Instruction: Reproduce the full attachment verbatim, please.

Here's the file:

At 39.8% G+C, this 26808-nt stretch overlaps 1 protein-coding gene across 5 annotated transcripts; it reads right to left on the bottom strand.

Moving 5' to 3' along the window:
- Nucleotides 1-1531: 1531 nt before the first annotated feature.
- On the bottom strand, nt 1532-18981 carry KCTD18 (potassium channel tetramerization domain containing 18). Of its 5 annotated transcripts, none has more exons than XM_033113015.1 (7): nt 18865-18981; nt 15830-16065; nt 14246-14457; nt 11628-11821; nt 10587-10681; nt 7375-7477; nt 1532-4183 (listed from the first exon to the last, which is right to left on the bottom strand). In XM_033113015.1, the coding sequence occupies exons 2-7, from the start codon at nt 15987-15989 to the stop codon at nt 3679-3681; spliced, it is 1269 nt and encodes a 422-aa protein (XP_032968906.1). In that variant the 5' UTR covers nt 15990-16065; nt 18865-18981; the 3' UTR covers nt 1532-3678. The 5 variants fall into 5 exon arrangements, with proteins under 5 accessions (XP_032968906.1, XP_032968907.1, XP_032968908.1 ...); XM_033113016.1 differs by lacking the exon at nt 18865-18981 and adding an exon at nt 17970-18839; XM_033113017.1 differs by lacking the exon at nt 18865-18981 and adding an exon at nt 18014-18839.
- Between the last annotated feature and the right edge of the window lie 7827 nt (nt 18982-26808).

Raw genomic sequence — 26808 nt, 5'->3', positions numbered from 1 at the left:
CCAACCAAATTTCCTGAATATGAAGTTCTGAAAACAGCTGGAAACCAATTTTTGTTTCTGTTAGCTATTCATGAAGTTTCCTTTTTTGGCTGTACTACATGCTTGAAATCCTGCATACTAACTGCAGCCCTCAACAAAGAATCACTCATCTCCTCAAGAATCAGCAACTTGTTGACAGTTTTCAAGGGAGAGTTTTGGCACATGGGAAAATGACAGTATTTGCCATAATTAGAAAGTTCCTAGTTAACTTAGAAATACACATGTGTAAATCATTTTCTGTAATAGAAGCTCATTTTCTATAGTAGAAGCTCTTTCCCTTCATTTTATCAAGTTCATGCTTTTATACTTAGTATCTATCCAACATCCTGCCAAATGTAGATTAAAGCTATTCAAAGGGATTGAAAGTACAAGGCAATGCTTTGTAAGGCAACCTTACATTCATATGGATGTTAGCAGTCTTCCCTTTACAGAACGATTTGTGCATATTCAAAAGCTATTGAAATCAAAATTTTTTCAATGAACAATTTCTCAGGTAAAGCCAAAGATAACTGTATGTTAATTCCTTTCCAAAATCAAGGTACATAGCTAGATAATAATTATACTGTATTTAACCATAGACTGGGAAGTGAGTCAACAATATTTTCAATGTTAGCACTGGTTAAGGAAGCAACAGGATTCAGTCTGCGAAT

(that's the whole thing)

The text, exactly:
At 39.8% G+C, this 26808-nt stretch overlaps 1 protein-coding gene across 5 annotated transcripts; it reads right to left on the bottom strand.

Moving 5' to 3' along the window:
- Nucleotides 1-1531: 1531 nt before the first annotated feature.
- On the bottom strand, nt 1532-18981 carry KCTD18 (potassium channel tetramerization domain containing 18). Of its 5 annotated transcripts, none has more exons than XM_033113015.1 (7): nt 18865-18981; nt 15830-16065; nt 14246-14457; nt 11628-11821; nt 10587-10681; nt 7375-7477; nt 1532-4183 (listed from the first exon to the last, which is right to left on the bottom strand). In XM_033113015.1, the coding sequence occupies exons 2-7, from the start codon at nt 15987-15989 to the stop codon at nt 3679-3681; spliced, it is 1269 nt and encodes a 422-aa protein (XP_032968906.1). In that variant the 5' UTR covers nt 15990-16065; nt 18865-18981; the 3' UTR covers nt 1532-3678. The 5 variants fall into 5 exon arrangements, with proteins under 5 accessions (XP_032968906.1, XP_032968907.1, XP_032968908.1 ...); XM_033113016.1 differs by lacking the exon at nt 18865-18981 and adding an exon at nt 17970-18839; XM_033113017.1 differs by lacking the exon at nt 18865-18981 and adding an exon at nt 18014-18839.
- Between the last annotated feature and the right edge of the window lie 7827 nt (nt 18982-26808).

Raw genomic sequence — 26808 nt, 5'->3', positions numbered from 1 at the left:
CCAACCAAATTTCCTGAATATGAAGTTCTGAAAACAGCTGGAAACCAATTTTTGTTTCTGTTAGCTATTCATGAAGTTTCCTTTTTTGGCTGTACTACATGCTTGAAATCCTGCATACTAACTGCAGCCCTCAACAAAGAATCACTCATCTCCTCAAGAATCAGCAACTTGTTGACAGTTTTCAAGGGAGAGTTTTGGCACATGGGAAAATGACAGTATTTGCCATAATTAGAAAGTTCCTAGTTAACTTAGAAATACACATGTGTAAATCATTTTCTGTAATAGAAGCTCATTTTCTATAGTAGAAGCTCTTTCCCTTCATTTTATCAAGTTCATGCTTTTATACTTAGTATCTATCCAACATCCTGCCAAATGTAGATTAAAGCTATTCAAAGGGATTGAAAGTACAAGGCAATGCTTTGTAAGGCAACCTTACATTCATATGGATGTTAGCAGTCTTCCCTTTACAGAACGATTTGTGCATATTCAAAAGCTATTGAAATCAAAATTTTTTCAATGAACAATTTCTCAGGTAAAGCCAAAGATAACTGTATGTTAATTCCTTTCCAAAATCAAGGTACATAGCTAGATAATAATTATACTGTATTTAACCATAGACTGGGAAGTGAGTCAACAATATTTTCAATGTTAGCACTGGTTAAGGAAGCAACAGGATTCAGTCTGCGAAT